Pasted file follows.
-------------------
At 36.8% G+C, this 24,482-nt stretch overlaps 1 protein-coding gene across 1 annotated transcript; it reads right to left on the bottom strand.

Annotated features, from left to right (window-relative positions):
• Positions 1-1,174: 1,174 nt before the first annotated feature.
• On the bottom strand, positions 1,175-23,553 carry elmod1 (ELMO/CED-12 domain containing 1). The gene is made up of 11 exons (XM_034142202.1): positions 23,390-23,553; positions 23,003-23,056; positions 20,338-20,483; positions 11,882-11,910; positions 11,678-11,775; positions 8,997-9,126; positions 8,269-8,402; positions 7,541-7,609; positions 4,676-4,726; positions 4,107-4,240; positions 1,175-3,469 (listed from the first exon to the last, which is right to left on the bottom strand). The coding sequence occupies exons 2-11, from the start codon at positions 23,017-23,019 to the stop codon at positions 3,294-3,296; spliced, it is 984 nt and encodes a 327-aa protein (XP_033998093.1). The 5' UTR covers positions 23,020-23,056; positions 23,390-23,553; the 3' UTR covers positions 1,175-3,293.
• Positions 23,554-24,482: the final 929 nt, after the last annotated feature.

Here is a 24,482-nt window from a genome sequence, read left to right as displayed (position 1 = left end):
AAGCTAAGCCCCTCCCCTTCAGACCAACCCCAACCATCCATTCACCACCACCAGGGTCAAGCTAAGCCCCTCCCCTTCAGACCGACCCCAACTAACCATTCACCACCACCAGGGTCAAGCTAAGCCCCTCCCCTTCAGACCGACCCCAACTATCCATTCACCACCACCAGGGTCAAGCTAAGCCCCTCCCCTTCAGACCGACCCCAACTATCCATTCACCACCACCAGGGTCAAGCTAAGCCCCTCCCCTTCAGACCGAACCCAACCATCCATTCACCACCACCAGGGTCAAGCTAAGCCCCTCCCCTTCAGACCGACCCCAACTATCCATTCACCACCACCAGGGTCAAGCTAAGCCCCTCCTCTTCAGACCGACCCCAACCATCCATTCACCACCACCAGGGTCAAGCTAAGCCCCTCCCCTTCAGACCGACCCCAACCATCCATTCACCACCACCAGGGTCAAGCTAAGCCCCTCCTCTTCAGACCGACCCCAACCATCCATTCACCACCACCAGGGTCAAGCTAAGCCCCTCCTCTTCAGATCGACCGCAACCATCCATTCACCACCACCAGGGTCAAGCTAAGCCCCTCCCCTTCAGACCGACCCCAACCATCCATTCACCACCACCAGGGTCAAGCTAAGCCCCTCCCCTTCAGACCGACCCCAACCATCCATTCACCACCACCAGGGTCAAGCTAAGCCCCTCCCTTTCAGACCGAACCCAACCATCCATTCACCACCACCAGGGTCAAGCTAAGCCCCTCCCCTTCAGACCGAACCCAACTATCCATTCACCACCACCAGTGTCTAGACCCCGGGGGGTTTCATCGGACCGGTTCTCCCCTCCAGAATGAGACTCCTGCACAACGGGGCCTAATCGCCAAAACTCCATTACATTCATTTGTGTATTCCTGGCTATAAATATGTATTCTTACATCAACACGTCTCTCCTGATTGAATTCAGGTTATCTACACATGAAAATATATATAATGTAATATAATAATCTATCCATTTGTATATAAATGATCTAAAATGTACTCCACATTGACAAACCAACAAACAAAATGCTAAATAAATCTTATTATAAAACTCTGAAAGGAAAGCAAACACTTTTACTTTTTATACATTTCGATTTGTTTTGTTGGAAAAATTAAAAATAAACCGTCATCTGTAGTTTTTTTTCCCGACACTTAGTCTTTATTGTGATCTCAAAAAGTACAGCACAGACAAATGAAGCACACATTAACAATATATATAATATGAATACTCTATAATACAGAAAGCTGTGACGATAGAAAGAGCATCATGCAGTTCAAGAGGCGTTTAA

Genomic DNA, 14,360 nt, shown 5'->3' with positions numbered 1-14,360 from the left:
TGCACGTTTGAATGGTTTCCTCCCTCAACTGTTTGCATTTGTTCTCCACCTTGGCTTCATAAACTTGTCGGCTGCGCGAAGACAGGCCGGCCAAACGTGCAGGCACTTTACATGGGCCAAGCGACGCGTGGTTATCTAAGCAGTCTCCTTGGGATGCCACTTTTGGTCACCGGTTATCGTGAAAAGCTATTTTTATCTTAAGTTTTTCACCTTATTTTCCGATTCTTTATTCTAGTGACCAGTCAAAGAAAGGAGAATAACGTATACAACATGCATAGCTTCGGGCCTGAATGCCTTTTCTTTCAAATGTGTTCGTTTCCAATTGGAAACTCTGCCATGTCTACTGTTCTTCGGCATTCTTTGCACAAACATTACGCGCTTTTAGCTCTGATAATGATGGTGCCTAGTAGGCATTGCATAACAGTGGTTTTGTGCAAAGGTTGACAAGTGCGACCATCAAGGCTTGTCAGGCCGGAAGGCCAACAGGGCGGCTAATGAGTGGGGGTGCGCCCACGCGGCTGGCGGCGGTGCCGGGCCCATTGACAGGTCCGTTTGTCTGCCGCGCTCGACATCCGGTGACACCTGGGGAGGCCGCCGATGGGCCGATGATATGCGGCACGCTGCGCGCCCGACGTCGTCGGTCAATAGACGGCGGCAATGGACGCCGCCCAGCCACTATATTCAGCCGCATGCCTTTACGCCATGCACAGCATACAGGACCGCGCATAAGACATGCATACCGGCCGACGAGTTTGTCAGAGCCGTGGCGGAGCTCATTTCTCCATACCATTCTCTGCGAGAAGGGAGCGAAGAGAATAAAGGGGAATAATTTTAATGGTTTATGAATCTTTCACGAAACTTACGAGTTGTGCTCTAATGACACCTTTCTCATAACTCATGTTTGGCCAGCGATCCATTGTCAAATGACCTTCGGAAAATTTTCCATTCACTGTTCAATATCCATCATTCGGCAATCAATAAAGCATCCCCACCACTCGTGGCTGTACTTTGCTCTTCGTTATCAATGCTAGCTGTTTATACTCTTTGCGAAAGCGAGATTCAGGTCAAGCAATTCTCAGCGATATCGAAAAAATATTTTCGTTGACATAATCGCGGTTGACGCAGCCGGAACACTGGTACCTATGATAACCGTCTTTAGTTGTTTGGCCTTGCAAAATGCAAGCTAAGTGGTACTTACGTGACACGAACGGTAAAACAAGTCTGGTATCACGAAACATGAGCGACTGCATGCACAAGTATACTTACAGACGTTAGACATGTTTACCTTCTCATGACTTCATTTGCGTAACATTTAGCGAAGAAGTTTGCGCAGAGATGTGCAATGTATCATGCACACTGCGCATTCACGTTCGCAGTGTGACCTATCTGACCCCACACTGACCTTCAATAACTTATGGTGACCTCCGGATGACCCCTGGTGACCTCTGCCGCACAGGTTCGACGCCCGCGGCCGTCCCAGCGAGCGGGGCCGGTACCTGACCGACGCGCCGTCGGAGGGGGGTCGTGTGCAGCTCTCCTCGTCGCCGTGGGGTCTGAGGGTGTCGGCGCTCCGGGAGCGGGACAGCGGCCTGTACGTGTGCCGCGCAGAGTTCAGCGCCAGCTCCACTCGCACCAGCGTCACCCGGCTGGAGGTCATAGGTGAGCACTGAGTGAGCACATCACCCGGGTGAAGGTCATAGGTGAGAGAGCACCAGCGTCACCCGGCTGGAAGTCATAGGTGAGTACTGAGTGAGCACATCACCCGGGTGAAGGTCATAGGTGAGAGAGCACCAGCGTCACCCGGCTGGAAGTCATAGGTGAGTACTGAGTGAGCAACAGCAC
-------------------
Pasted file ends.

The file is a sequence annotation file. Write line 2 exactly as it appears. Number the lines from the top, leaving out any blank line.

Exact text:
Annotated features, from left to right (window-relative positions):